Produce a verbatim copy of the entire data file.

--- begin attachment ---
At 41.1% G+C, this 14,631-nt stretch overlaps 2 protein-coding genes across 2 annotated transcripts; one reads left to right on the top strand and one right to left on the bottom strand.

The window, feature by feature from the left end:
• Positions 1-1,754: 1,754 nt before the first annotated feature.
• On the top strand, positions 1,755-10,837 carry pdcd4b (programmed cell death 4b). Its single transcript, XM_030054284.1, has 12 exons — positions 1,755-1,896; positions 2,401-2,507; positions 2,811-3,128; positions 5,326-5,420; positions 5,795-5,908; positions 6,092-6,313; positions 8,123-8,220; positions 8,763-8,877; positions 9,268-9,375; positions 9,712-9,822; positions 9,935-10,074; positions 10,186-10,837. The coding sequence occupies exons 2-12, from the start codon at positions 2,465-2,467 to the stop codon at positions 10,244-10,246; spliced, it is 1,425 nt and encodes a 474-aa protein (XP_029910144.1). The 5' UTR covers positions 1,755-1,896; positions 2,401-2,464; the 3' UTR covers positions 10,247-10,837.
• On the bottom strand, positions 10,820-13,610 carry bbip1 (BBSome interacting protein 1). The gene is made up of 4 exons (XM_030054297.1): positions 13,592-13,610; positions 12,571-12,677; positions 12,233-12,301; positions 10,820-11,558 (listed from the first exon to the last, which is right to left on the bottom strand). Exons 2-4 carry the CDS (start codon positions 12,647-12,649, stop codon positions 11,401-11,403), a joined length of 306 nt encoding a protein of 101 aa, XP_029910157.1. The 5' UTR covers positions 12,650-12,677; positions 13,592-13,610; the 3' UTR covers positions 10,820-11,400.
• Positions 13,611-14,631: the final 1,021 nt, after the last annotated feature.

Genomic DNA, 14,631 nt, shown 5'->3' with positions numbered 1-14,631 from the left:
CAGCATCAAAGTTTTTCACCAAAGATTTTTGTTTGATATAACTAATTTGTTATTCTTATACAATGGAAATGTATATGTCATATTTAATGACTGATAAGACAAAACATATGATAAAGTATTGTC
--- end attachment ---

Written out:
At 41.1% G+C, this 14,631-nt stretch overlaps 2 protein-coding genes across 2 annotated transcripts; one reads left to right on the top strand and one right to left on the bottom strand.

The window, feature by feature from the left end:
• Positions 1-1,754: 1,754 nt before the first annotated feature.
• On the top strand, positions 1,755-10,837 carry pdcd4b (programmed cell death 4b). Its single transcript, XM_030054284.1, has 12 exons — positions 1,755-1,896; positions 2,401-2,507; positions 2,811-3,128; positions 5,326-5,420; positions 5,795-5,908; positions 6,092-6,313; positions 8,123-8,220; positions 8,763-8,877; positions 9,268-9,375; positions 9,712-9,822; positions 9,935-10,074; positions 10,186-10,837. The coding sequence occupies exons 2-12, from the start codon at positions 2,465-2,467 to the stop codon at positions 10,244-10,246; spliced, it is 1,425 nt and encodes a 474-aa protein (XP_029910144.1). The 5' UTR covers positions 1,755-1,896; positions 2,401-2,464; the 3' UTR covers positions 10,247-10,837.
• On the bottom strand, positions 10,820-13,610 carry bbip1 (BBSome interacting protein 1). The gene is made up of 4 exons (XM_030054297.1): positions 13,592-13,610; positions 12,571-12,677; positions 12,233-12,301; positions 10,820-11,558 (listed from the first exon to the last, which is right to left on the bottom strand). Exons 2-4 carry the CDS (start codon positions 12,647-12,649, stop codon positions 11,401-11,403), a joined length of 306 nt encoding a protein of 101 aa, XP_029910157.1. The 5' UTR covers positions 12,650-12,677; positions 13,592-13,610; the 3' UTR covers positions 10,820-11,400.
• Positions 13,611-14,631: the final 1,021 nt, after the last annotated feature.

Genomic DNA, 14,631 nt, shown 5'->3' with positions numbered 1-14,631 from the left:
CAGCATCAAAGTTTTTCACCAAAGATTTTTGTTTGATATAACTAATTTGTTATTCTTATACAATGGAAATGTATATGTCATATTTAATGACTGATAAGACAAAACATATGATAAAGTATTGTC